Your clients probably have a background in trying and failing every fad diet and weight loss program under the sun. They’re probably conditioned to think of food as either “good” or “bad.” This mindset needs to be ditched asap, because it usually perpetuates shame, guilt, and the feeling of being “bad” or “wrong,” which can trigger binge eating and negative body image.
Binge eating is often triggered by restricting certain foods. It’s natural for your clients to want what they can’t have. When they label a food as “bad” and something to avoid, they will want it even more. They’ll probably even obsess over it and ultimately wind up bingeing on said “bad” food.
Here comes the shame and guilt. From a very young age, we are conditioned to believe that doing something bad makes us bad. So if your client eats a “bad” food, they’ll feel like they are bad or wrong. Cue shame and guilt that eventually turn into a vicious loop of negative self-talk and self-loathing. And why not throw in some over-exercising for punishment, too?
It will take some time and commitment, but you can help your clients ditch the “good” vs. “bad” food labels. Here’s how:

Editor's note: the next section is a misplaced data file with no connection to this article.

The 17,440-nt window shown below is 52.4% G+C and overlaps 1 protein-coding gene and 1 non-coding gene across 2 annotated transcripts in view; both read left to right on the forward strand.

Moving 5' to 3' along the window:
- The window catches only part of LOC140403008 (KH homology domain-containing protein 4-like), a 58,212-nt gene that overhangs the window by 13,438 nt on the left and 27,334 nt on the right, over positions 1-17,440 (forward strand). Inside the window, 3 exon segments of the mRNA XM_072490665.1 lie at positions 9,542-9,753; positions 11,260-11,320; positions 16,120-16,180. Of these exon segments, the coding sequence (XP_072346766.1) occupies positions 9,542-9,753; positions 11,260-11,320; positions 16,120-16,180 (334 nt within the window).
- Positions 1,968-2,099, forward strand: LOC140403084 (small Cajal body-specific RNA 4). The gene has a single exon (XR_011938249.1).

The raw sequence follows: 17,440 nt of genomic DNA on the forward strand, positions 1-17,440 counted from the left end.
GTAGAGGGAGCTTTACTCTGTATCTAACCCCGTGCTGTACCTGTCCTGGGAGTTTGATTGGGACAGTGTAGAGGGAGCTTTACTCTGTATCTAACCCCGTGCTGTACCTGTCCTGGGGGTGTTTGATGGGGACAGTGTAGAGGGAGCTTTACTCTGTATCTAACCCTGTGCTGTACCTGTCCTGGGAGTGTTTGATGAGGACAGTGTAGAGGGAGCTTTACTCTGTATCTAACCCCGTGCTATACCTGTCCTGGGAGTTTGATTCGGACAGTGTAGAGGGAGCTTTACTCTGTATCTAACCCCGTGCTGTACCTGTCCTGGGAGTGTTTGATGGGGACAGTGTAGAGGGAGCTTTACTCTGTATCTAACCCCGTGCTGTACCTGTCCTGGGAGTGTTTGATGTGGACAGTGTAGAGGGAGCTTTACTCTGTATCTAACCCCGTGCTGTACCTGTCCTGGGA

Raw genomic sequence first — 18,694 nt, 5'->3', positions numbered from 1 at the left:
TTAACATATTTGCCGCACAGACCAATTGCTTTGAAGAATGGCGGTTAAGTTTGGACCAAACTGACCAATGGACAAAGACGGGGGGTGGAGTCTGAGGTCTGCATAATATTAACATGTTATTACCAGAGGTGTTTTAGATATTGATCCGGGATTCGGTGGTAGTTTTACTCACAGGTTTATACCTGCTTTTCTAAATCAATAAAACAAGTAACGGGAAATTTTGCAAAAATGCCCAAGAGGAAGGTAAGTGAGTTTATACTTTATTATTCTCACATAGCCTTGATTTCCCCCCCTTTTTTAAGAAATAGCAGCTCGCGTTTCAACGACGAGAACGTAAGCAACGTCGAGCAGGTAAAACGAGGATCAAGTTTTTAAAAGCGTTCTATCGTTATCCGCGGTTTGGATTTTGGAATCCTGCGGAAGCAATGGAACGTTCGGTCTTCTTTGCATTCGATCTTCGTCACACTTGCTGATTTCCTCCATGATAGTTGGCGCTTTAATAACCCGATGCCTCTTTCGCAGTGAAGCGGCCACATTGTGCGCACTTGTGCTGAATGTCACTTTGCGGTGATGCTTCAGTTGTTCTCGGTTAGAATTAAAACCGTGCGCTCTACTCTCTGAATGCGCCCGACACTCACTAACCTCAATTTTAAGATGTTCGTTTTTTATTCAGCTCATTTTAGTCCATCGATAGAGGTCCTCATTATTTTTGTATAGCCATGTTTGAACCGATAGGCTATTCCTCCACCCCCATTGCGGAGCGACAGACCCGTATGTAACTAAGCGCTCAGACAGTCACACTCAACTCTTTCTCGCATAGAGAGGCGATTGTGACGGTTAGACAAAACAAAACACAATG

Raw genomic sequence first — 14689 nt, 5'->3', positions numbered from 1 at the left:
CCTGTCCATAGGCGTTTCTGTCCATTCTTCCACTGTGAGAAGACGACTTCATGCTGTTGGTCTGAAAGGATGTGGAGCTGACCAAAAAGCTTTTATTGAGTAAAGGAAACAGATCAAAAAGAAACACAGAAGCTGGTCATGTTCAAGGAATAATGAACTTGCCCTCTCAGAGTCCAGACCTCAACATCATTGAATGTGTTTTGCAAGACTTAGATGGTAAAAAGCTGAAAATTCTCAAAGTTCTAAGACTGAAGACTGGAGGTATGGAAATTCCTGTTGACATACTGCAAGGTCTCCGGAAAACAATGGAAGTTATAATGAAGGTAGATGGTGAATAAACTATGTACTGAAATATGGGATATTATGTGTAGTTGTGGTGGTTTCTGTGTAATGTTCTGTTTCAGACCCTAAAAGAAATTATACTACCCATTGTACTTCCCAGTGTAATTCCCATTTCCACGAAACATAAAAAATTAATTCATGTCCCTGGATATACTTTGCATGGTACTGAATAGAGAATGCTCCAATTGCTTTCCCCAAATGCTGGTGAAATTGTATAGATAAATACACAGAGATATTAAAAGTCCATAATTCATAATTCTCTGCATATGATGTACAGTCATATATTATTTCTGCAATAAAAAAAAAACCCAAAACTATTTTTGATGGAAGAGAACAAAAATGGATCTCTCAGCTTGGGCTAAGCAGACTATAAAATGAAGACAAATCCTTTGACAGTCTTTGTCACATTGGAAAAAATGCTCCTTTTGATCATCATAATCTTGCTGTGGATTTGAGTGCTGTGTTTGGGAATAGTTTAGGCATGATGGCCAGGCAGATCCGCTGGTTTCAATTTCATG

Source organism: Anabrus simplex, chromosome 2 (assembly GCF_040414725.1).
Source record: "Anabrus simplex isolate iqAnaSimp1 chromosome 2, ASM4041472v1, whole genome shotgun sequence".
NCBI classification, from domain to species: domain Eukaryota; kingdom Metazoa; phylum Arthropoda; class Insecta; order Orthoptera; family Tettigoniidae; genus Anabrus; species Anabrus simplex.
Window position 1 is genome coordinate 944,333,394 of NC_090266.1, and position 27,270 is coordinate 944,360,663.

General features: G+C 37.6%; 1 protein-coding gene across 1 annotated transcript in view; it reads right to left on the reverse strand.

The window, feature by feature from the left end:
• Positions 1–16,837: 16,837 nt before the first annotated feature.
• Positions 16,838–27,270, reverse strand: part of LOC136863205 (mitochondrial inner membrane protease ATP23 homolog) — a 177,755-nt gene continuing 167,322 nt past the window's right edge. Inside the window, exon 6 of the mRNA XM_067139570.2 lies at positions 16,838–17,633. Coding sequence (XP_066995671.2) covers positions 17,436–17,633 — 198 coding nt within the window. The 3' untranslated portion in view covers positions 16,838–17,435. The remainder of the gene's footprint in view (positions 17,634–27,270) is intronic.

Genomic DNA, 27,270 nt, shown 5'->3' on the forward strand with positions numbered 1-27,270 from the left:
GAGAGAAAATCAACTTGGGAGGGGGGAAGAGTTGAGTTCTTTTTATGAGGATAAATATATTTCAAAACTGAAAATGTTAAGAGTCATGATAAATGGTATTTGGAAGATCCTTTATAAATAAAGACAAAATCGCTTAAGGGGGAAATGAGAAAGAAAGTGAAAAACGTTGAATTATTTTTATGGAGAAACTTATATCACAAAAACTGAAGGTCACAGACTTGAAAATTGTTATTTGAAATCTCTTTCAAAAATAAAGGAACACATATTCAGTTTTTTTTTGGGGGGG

Self-love is key. Instead of restriction and deprivation, which are grounded in fear, coach your clients to come from a place of love. When you are motivated by love, or at least compassion to start, it’s easier to choose foods that will make you feel good, because that’s your end goal (not the number on the scale).
Food = fuel. Food’s main use is for health and hunger. Ditch the reward mentality. Help your clients avoid using food as a way to “escape” or “numb out.” Coach them to make food choices based on what will nourish their body and give them energy.
Intention behind consumption. Before eating, tell your clients to stop and ask, “Why am I eating this?” To feel good? To numb out? Because they’re genuinely hungry? If their intention is anything other than hunger, they are not viewing food as fuel, are are likely misusing it.